|Marsha Powers believes that mixing the vision of another editor, the ideas and creativity of the designer and adding a full dose of color turned a high-quality publication into an exceptional, co-national champion for the MTSU “Honors Magazine.”
This past weekend, Honors College Dean John Vile brought back the National Collegiate Honors Council co-first place award MTSU shares with the University of Houston in the print category for faculty/administrator/student-published magazines.
“We consider the ‘Honors Magazine’ not only to be a way to highlight the Honors College but the entire university,” Vile said. “Several times in the past, we have won second-place awards, but this is the first time we have shared the top spot.”
The award ceremony was held in Boston at the Sheraton Boston Hotel’s Gardner meeting room. Vile, who was joined at the event and conference by associate dean Dr. Philip Phillips, said a large crowd attended.
Vile said the the award is “particularly sweet because it comes during the first year in which our ‘Collage’ (publication) received the nation’s top Gold Crown Award from the Columbia Scholastic Press Association.”
“Marsha Powers has moved our old newsletter, which was very good in its own right, to a magazine, and Sherry Wiser George and folks throughout campus have helped,” Vile added. “Ultimately, however, the magazine is powerful not just because of how nicely it is written and formatted but because of the positive stories that our students and faculty generate.”
Powers, coordinator of special projects and publications for the Honors College, credits the involvement of university senior editor Drew Ruble, the ideas and design by Wiser George, adding full color to the entire magazine and the photography of Creative and Visual Services’ J. Intintoli and Andy Heidt as four of the main reasons the magazine grew in stature.
“We were excited when we went to four-color and got Drew Ruble’s help,” Powers said, adding that the skills of Heidt and Intintoli have added “an extremely nice touch and dimension. And Sherry’s role is huge. Her design is very creative and eye-catching.”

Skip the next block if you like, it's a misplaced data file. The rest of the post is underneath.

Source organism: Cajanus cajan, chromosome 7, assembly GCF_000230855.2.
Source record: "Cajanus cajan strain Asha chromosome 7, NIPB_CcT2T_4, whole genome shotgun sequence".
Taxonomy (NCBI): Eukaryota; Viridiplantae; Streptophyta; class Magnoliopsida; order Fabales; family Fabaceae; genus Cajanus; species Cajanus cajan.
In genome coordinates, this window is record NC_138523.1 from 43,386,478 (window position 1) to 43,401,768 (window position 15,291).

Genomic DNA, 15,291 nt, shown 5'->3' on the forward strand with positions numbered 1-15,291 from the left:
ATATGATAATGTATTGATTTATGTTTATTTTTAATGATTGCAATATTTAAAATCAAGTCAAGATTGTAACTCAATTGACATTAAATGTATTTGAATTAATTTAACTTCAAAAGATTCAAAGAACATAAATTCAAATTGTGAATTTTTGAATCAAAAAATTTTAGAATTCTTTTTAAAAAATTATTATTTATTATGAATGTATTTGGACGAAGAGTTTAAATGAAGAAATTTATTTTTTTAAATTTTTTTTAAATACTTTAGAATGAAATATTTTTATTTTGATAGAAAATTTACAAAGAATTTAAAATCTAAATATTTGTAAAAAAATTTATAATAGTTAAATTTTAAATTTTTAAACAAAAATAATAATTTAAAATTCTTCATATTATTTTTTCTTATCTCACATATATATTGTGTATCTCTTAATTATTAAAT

Submitted for the national contest were the Fall 2011 and Spring 2012 issues. The fall edition had full color on front and back and inside front and back pages, with spot MTSU blue color on the remaining 60 pages. Featuring veteran and nontraditional student Jake Verhoeff on the front cover, the spring issue changed names (from “Honors Edition” to “Honors Magazine”) and all 56 pages were four-color.
“The Honors College made the new layout possible with their openness and support of new design ideas,” Wiser George said. “It is also very helpful that our editors work to get the best solution when trying to make everything fit. When the Honors College chose to redesign their newsletter into what they hoped would be an award-winning magazine, they came to the process with a very clear vision of what they wanted this piece to be for their readers.”
Powers said MTSU President Sidney A. McPhee requested 458 copies of the spring issue to give to high-ability prospective students “and we were able to get them to him by 9:30 the next morning.” The request necessitated the printing of additional copies of the magazine.
Richard Badenhausen, co-chair of the national honors council’s publications board, notified winning entries by email in October.
“We are very pleased at the quality of newsletters that were submitted and appreciate the effort you all make at producing attractive and informative publications for your programs,” Badenhausen said. The professor and director of the Westminster College Honors Program said 20 entries were in the print category.
The Honors College normally sends copies of its magazine, which highlights students, faculty, alumni and others, to its Board of Visitors, alumni and students pictured in the publication.
Other Creative and Visual Services staff members offer content suggestions and help proof the magazine before it goes to print.
“Our passion in the Honors College is to help all MTSU students become the best they can be and achieve their goals,” Powers said. “It doesn’t have to be honors students. We want to show the campus and beyond the quality of students we have, and we have some amazing students.”